|Digital List Price:||$13.99|
|Print List Price:||$17.99|
Save $8.00 (44%)
Bath Tangle (Regency Romances Book 14) Kindle Edition
|New from||Used from|
|Length: 367 pages||Word Wise: Enabled||Enhanced Typesetting: Enabled|
|Page Flip: Enabled||
Switch back and forth between reading the Kindle book and listening to the Audible book with Whispersync for Voice. Add the Audible book for a reduced price of $7.49 when you buy the Kindle book.
- Book 14 of 28 in Regency Romances (28 Book Series)
Enter your mobile number or email address below and we'll send you a link to download the free Kindle App. Then you can start reading Kindle books on your smartphone, tablet, or computer - no Kindle device required.
To get the free app, enter your mobile phone number.
Customers who bought this item also bought
Georgette Heyer's genius has always been in creating memorable characters, then placing them in a comedy of manners that is absolutely true to the Regency period. Bath Tangle is a delightful romp through the haute ton of early-19th-century England, and the battling, passionate, meant-for-each-other Ivo and Serena are one of her most successful romantic duos. --This text refers to an alternate kindle_edition edition.
- File size : 1191 KB
- Publication date : July 1, 2011
- Publisher : Sourcebooks Casablanca; Reprint edition (July 1, 2011)
- Word Wise : Enabled
- Print length : 367 pages
- Language: : English
- ASIN : B005343RO4
- Enhanced typesetting : Enabled
- Text-to-Speech : Enabled
- X-Ray : Enabled
- Screen Reader : Supported
- Lending : Not Enabled
- Best Sellers Rank: #196,898 in Kindle Store (See Top 100 in Kindle Store)
- Customer Reviews:
Top reviews from the United States
There was a problem filtering reviews right now. Please try again later.
The supporting cast is full of weak willed damsels looking for any man to shelter them from the mildest of problems in their lives... It was not at all to my taste to have the two of them bleating at every fierce look and abrupt question because I don't think I could have held onto my temper or good opinion of them for long if I met them in real life.
I liked Ivo tho and the grandmother. Both excellent, colorful characters and the arguments the pair get into constantly are entertaining.
This is no Taming of the Shrew though. Noone is tamed and I'm glad.
Bumping this up to 5 stars. Not my favorite Heyer by any means but very good as always.
Tantrums in children can be handled, if not with pleasure, at least with by an adult equipped with common sense. Tantrums by adults are unbearable and much more difficult, if not impossible to handle. While children's tantrums are short lived (they live in the present), adult tantrums can go on for days, or weeks, or even months. Unbearable!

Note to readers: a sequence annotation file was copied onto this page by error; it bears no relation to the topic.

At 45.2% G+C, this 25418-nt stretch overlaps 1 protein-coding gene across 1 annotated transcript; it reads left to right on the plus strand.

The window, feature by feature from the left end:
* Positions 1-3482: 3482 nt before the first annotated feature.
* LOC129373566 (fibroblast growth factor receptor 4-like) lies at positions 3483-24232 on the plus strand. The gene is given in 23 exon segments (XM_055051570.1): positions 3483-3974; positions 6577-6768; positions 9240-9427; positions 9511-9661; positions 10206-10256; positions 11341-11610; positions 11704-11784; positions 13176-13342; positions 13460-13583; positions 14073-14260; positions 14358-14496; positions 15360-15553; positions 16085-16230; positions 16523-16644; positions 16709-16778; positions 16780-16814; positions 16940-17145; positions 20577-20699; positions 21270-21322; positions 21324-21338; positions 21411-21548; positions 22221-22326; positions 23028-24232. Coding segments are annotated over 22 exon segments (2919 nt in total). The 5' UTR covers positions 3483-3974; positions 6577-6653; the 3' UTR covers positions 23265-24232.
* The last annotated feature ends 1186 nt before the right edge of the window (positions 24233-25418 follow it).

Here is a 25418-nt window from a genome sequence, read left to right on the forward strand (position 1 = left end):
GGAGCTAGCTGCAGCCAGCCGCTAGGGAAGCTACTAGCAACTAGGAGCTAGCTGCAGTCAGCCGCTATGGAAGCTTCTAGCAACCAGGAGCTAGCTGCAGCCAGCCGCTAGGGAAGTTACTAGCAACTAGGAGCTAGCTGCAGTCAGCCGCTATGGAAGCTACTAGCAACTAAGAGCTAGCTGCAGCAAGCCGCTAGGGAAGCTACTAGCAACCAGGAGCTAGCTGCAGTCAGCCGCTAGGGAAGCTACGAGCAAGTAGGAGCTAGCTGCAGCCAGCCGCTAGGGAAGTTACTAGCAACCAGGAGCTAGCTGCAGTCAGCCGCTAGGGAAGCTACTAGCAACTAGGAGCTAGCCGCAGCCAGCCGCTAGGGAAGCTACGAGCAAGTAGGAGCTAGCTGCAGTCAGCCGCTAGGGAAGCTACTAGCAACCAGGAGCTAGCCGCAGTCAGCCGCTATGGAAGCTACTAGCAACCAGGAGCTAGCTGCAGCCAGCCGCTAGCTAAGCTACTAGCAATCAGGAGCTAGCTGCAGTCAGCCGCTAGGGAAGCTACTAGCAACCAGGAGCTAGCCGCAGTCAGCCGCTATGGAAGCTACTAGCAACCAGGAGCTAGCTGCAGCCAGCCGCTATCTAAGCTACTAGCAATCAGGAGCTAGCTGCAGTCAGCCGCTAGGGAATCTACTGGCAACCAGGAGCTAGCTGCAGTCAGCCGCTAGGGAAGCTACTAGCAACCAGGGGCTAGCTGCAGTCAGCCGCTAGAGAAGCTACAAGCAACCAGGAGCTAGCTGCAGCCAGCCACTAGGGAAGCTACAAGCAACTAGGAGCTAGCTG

I shall reread again in 2 years from now and see if my tastes change enough that I don't find it 85% boring. I fear they may not.
The measured way in which we are led to see Serena's change of heart about Rotherham (so gradual that she herself doesn't know it) was very well executed. The poignant relief provided by the subplot of Hector falling in love with Fanny is a perfect complement to the ongoing thunder-and-lightning of Serena and Ivo. I give it four stars instead of the usual five I give to Heyer's books for two reasons -- one, there were numerous passages that were really nothing more than desultory conversation (b.s. about nothing relevant to the story line) and two, I found Serena a bit grating in her lack of self-knowledge and her frequent, self-satisfied and superior rants. But still, a good book.
Although she and Rotherham have remained friends, they cannot long be in a room together without arguing their heads off. Of course the reader immediately sees where all this heat will eventually take us and we eagerly await the fireworks and the romance. But, as usual, Ms. Heyer makes us wait and wait and then wait some more.
In the meantime, Serena and Fanny have decided to set up housekeeping in Bath while they are in their mourning period. In this way, they can be out in society a bit without becoming scandalous. Serena never imagines that she would run into the man she fell in love with when she was a young girl - Hector Kirkby - a man her father wouldn't allow her to marry due to his lack of fortune. For Hector's part, he has never forgotten the beautiful Serena and has kept his heart faithful to her through his years in the military - indeed, he is a sweet, handsome, honorable gentleman.
When Hector's and Serena's hearts re-engage, the reader wonders exactly where all this romance will lead. Rotherham comes in and out of Serena's and Fanny's life and eventually is introduced to Hector and gives his blessing to the marriage, having recently become betrothed himself to a young, fainthearted bubblehead named Emily. But, Serena hears strange things about the happenings between Rotherham and Emily and it's soon apparent that Emily is not happy being engaged to the scary Rotherham.